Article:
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Global Problems Can be Solved

UN Foundation hosts Obama Administration Unveiling of Strategy to Advance the UN Millennium Development Goals

Plan Underscores how Smart Partnerships can Tackle Global Poverty

Washington, DC —   July 30, 2010

Obama Administration officials today unveiled the U.S. Government’s strategy for advancing the United Nations Millennium Development Goals, with an emphasis on innovative and sustainable approaches to the world’s most urgent challenges, during a high-level working session hosted by the United Nations Foundation. President Obama has boldly pledged that the Millennium Development Goals are ‘America’s Goals,’ and in September, he will appear before a gathering of world leaders at the United Nations to deliver the United States’ plan to help achieve the Goals.

Today’s meeting underscored that effective partnerships between governments, the private sector, and NGOs are one of the most important ways to mobilize global action to eradicate poverty and disease. The UN Foundation welcomed NSC Senior Director Gayle Smith, USAID Administrator Raj Shah, Ambassador Rick Barton, as well as representatives from the U.S. Department of the Treasury, and the Millennium Challenge Corporation, to the briefing with top UN and NGO officials to coordinate efforts around the new plan. The discussion focused on ways that the U.S. strategy aligns ongoing assistance programs with education and advocacy to achieve the greatest impact.  Participants shared ideas about how they can partner to fight poverty, hunger, climate change, disease, and improve the health of women and children worldwide. Click here for a full copy of the report.

“We are grateful to the UN Foundation for bringing together such a wide range of partners to map out ways we can be more creative and effective in solving global problems,” said Rajiv Shah, Administrator of the United States Agency for International Development (USAID). “President Obama has said that the MDGs are ‘America’s Goals’ and the strategy we presented today shows how we can build on our progress to date and achieve the Goals in a smarter, more coordinated, and effective way.”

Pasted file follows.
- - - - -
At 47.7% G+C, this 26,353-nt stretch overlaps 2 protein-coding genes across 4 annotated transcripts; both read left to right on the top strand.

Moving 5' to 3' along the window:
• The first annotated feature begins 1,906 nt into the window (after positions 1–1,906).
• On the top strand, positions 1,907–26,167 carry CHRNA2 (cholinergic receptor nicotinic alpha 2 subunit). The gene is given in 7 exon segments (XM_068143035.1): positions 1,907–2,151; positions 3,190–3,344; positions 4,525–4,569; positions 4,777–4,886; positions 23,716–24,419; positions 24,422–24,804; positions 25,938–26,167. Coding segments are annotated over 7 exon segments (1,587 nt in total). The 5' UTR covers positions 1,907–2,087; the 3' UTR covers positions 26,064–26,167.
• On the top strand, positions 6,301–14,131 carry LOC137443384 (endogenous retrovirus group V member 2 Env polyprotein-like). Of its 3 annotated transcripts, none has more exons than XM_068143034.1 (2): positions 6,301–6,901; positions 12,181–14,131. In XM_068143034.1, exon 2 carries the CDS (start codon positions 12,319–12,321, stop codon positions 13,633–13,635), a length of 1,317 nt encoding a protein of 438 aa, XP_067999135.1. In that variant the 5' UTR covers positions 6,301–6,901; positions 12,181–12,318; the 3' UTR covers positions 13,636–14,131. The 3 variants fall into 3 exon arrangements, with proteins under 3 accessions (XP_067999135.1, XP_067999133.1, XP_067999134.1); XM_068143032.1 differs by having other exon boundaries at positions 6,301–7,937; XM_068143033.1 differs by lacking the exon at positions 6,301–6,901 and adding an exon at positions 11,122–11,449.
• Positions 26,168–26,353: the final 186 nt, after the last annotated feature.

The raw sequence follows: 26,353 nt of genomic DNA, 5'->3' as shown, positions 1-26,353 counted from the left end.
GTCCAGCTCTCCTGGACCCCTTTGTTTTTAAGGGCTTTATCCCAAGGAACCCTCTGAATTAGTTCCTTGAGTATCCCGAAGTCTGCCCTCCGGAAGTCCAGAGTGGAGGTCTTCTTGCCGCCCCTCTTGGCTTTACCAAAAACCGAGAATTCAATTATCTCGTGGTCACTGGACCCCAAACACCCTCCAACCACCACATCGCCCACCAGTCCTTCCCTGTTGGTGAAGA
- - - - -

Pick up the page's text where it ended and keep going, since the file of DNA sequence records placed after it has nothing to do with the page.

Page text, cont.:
“It is significant that the Administration is making the MDGs a priority, both leading up to the September MDG Summit and beyond,” said Kathy Calvin, CEO of the UN Foundation. “The U.S. Government’s bold leadership will signal to the world that the U.S. is committed to working with the UN, other donor countries, civil society, and partners to ensure foreign aid is more effective and sustainable.”

Earlier this week, Calvin testified before the House of Foreign Affairs Subcommittee on International Organizations on the value of partnerships in achieving the MDGs. Calvin discussed how much more can be achieved when partners align their work toward shared goals, “The MDGs are an internationally-recognized framework to allow bilateral and multilateral donors to work closely with the developing world to eradicate extreme poverty.”

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About the UN Foundation
The United Nations Foundation, a public charity, was created in 1998 with entrepreneur and philanthropist Ted Turner’s historic $1 billion gift to support UN causes and activities.  We build and implement public/private partnerships to address the world’s most pressing problems, and work to broaden support for the UN through advocacy and public outreach.  Through our campaigns and partnerships, we connect people, ideas, and resources to help the UN solve global problems.  The campaigns we conduct reduce child mortality, empower women and girls, create a new energy future, secure peace and human rights, and promote technology innovation to improve health outcomes.  For more information, visit www.unfoundation.org.

 
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